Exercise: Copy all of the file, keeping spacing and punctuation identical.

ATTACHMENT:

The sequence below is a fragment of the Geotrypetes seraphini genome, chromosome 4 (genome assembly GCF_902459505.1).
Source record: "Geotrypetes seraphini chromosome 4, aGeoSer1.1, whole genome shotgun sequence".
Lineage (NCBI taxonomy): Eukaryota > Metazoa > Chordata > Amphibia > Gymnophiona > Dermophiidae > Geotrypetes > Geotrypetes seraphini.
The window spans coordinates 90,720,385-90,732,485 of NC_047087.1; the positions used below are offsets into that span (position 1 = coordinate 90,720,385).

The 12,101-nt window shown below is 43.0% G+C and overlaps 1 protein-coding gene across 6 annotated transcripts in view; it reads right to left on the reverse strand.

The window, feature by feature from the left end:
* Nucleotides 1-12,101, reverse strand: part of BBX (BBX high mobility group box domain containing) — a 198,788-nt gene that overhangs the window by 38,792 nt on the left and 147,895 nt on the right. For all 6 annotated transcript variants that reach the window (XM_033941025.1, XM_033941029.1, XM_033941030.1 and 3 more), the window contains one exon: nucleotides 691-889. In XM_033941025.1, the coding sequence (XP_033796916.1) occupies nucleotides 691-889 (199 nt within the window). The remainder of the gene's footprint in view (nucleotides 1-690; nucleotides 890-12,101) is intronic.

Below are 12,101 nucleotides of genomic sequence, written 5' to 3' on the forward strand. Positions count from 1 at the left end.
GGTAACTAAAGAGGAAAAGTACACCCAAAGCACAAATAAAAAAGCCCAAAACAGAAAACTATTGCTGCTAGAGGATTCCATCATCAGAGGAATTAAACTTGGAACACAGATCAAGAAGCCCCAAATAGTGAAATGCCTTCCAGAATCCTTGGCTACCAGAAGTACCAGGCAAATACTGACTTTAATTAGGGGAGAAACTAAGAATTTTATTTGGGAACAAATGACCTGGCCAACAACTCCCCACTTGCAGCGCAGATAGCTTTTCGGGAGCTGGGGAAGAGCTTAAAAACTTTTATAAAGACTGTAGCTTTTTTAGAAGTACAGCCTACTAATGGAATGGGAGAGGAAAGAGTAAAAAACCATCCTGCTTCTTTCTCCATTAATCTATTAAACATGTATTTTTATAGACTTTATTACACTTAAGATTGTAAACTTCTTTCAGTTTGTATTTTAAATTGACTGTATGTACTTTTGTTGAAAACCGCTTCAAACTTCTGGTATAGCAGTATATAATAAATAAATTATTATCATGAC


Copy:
The sequence below is a fragment of the Geotrypetes seraphini genome, chromosome 4 (genome assembly GCF_902459505.1).
Source record: "Geotrypetes seraphini chromosome 4, aGeoSer1.1, whole genome shotgun sequence".
Lineage (NCBI taxonomy): Eukaryota > Metazoa > Chordata > Amphibia > Gymnophiona > Dermophiidae > Geotrypetes > Geotrypetes seraphini.
The window spans coordinates 90,720,385-90,732,485 of NC_047087.1; the positions used below are offsets into that span (position 1 = coordinate 90,720,385).

The 12,101-nt window shown below is 43.0% G+C and overlaps 1 protein-coding gene across 6 annotated transcripts in view; it reads right to left on the reverse strand.

The window, feature by feature from the left end:
* Nucleotides 1-12,101, reverse strand: part of BBX (BBX high mobility group box domain containing) — a 198,788-nt gene that overhangs the window by 38,792 nt on the left and 147,895 nt on the right. For all 6 annotated transcript variants that reach the window (XM_033941025.1, XM_033941029.1, XM_033941030.1 and 3 more), the window contains one exon: nucleotides 691-889. In XM_033941025.1, the coding sequence (XP_033796916.1) occupies nucleotides 691-889 (199 nt within the window). The remainder of the gene's footprint in view (nucleotides 1-690; nucleotides 890-12,101) is intronic.

Below are 12,101 nucleotides of genomic sequence, written 5' to 3' on the forward strand. Positions count from 1 at the left end.
GGTAACTAAAGAGGAAAAGTACACCCAAAGCACAAATAAAAAAGCCCAAAACAGAAAACTATTGCTGCTAGAGGATTCCATCATCAGAGGAATTAAACTTGGAACACAGATCAAGAAGCCCCAAATAGTGAAATGCCTTCCAGAATCCTTGGCTACCAGAAGTACCAGGCAAATACTGACTTTAATTAGGGGAGAAACTAAGAATTTTATTTGGGAACAAATGACCTGGCCAACAACTCCCCACTTGCAGCGCAGATAGCTTTTCGGGAGCTGGGGAAGAGCTTAAAAACTTTTATAAAGACTGTAGCTTTTTTAGAAGTACAGCCTACTAATGGAATGGGAGAGGAAAGAGTAAAAAACCATCCTGCTTCTTTCTCCATTAATCTATTAAACATGTATTTTTATAGACTTTATTACACTTAAGATTGTAAACTTCTTTCAGTTTGTATTTTAAATTGACTGTATGTACTTTTGTTGAAAACCGCTTCAAACTTCTGGTATAGCAGTATATAATAAATAAATTATTATCATGAC